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Biochim Biophys Acta. 1994 Aug 4;1213(3):277-88.

Dietary linoleic acid influences desaturation and acylation of deuterium-labeled linoleic and linolenic acids in young adult males.

Author information

1
National Center for Agricultural Utilization Research, Agricultural Research Service, US Department of Agriculture, Peoria, IL 61604.

Abstract

The purpose of this study was to investigate the effect of dietary linoleic acid (18:2(n - 6)) on the conversion of 18:2(n - 6) and 18:3(n - 3) to their respective n - 6 and n - 3 metabolites; to compare the incorporation of these fatty acids into human plasma lipids; to evaluate the importance of dietary 18:3(n - 3) as a precursor for the biosynthesis of long-chain length n - 3 fatty acids. The approach used was to feed young adult male subjects (n = 7) diets containing 2 levels of linoleic acid (SAT diet, 15 g/day; PUFA diet, 30 g/day) for 12 days. A mixture of triacylglycerols containing deuterated linolenic (18:3(n - 3)) and linoleic (18:2(n - 6)) acids was fed and blood samples were drawn over a 48 h period. Concentrations of deuterated 18:3(n - 3) in plasma total lipid ranged from 309.2 to 606.4 microgram/ml and concentrations of 18:2(n - 6) ranged from 949.2 to 1743.3 micrograms/ml. The sum of the deuterated n - 3 long-chain length fatty acid metabolites in plasma total lipid were 116 +/- 4.3 micrograms/ml (SAT diet) and 41.6 +/- 12.4 micrograms/ml (PUFA diet). The total deuterated n - 6 fatty acid metabolites were 34.6 +/- 12.2 micrograms/ml (SAT diet) and 9.8 +/- 5.9 micrograms/ml (PUFA diet). The total percent conversion of deuterated 18:3(n - 3) to n - 3 fatty acid metabolites and deuterated 18:2(n - 6) to n - 6 fatty acid metabolites were 11-18.5% and 1.0-2.2%, respectively. The percentages for deuterated 20:5(n - 3), 22:5(n - 3) and 22:6(n - 3) (6.0%, 3.5%, and 3.8%) were much higher than for 20:3(n - 6) and 20:4(n - 6) (0.9% and 0.5%). Overall, conversion of deuterated 18:3(n - 3) and 18:2(n - 6) was reduced by 40-54% when dietary intake of 18:2(n - 6) was increased from 15 to 30 g/day. Comparison of the deuterated 18:3(n - 3) and 18:2(n - 6) data for plasma triacylglycerol and phosphatidylcholine (PC) indicated that 18:2(n - 6) was preferentially incorporated into PC. Dietary 18:2(n - 6) intake did not alter acyltransferase selectivity but activity was reduced when 18:2(n - 6) intake was increased. Based on these results, conversion of the 18:3(n - 3) in the US diet (2 g) is estimated to provide 75-85% of the long-chain length n - 3 fatty acids needed to meet daily requirements for some (but not all) adults.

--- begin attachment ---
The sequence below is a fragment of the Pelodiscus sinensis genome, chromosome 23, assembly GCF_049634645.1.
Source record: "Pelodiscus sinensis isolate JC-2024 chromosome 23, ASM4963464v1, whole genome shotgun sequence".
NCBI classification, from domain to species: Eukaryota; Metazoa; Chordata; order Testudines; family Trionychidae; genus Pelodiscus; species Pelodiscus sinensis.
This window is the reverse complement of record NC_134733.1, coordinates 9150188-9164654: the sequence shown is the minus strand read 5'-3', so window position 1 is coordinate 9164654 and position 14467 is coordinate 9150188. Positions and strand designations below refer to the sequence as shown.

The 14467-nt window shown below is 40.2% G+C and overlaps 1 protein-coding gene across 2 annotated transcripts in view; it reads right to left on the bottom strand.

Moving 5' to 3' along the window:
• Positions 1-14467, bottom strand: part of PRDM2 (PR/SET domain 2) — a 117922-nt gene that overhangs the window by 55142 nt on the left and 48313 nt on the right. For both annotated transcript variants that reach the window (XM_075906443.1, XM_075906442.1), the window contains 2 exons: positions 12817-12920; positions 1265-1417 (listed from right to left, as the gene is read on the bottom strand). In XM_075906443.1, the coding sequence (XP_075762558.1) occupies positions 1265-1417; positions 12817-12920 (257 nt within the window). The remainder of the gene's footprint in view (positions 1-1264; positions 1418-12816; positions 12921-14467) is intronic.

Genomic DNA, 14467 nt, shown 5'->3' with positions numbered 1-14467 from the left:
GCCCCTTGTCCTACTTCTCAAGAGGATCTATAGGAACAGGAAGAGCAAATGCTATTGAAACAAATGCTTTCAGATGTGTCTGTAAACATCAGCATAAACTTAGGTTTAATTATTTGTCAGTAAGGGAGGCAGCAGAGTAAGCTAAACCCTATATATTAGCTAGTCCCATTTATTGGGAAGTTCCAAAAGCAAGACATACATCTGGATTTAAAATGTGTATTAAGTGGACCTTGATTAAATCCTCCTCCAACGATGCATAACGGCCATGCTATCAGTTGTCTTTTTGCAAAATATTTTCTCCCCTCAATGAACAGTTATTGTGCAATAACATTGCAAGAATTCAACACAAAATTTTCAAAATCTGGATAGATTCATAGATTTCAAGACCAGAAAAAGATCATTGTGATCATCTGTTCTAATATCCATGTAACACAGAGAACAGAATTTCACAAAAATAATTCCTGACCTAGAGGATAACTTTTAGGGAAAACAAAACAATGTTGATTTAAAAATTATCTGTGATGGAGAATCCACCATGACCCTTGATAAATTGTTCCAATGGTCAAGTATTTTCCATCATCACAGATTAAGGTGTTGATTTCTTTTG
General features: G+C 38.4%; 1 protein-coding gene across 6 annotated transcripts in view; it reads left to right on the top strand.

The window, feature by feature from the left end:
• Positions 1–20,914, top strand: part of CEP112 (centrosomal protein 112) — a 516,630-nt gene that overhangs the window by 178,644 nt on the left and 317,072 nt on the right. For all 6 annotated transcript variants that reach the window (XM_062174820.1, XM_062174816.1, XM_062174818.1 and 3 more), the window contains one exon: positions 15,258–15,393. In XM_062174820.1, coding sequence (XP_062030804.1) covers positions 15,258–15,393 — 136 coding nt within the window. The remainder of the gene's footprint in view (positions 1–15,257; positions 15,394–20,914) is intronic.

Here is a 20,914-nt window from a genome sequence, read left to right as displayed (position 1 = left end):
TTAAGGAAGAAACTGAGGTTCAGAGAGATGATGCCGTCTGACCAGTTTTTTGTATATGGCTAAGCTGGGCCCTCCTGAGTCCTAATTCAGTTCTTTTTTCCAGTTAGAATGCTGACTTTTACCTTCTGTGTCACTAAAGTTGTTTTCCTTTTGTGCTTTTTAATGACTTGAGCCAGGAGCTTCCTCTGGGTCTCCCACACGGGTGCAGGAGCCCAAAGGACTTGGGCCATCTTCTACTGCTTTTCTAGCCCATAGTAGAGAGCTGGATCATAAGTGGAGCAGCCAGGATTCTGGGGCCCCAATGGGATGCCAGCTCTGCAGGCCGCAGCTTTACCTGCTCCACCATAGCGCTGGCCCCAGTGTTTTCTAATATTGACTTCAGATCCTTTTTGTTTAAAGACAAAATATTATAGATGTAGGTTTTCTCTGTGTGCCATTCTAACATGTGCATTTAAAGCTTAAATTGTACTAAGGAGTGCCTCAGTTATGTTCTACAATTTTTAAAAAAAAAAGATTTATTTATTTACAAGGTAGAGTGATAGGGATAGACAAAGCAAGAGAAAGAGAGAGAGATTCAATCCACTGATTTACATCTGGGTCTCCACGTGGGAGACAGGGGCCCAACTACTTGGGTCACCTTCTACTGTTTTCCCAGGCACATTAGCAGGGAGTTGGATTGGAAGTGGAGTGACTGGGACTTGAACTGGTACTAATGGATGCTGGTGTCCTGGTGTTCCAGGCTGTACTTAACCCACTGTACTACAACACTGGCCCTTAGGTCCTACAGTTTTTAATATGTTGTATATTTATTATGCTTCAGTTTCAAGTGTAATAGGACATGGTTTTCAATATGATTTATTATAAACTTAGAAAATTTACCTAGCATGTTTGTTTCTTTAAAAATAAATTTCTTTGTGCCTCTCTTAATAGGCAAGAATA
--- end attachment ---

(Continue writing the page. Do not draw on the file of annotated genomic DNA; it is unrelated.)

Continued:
PMID:
7914092
DOI:
10.1016/0005-2760(94)00054-9
[Indexed for MEDLINE]

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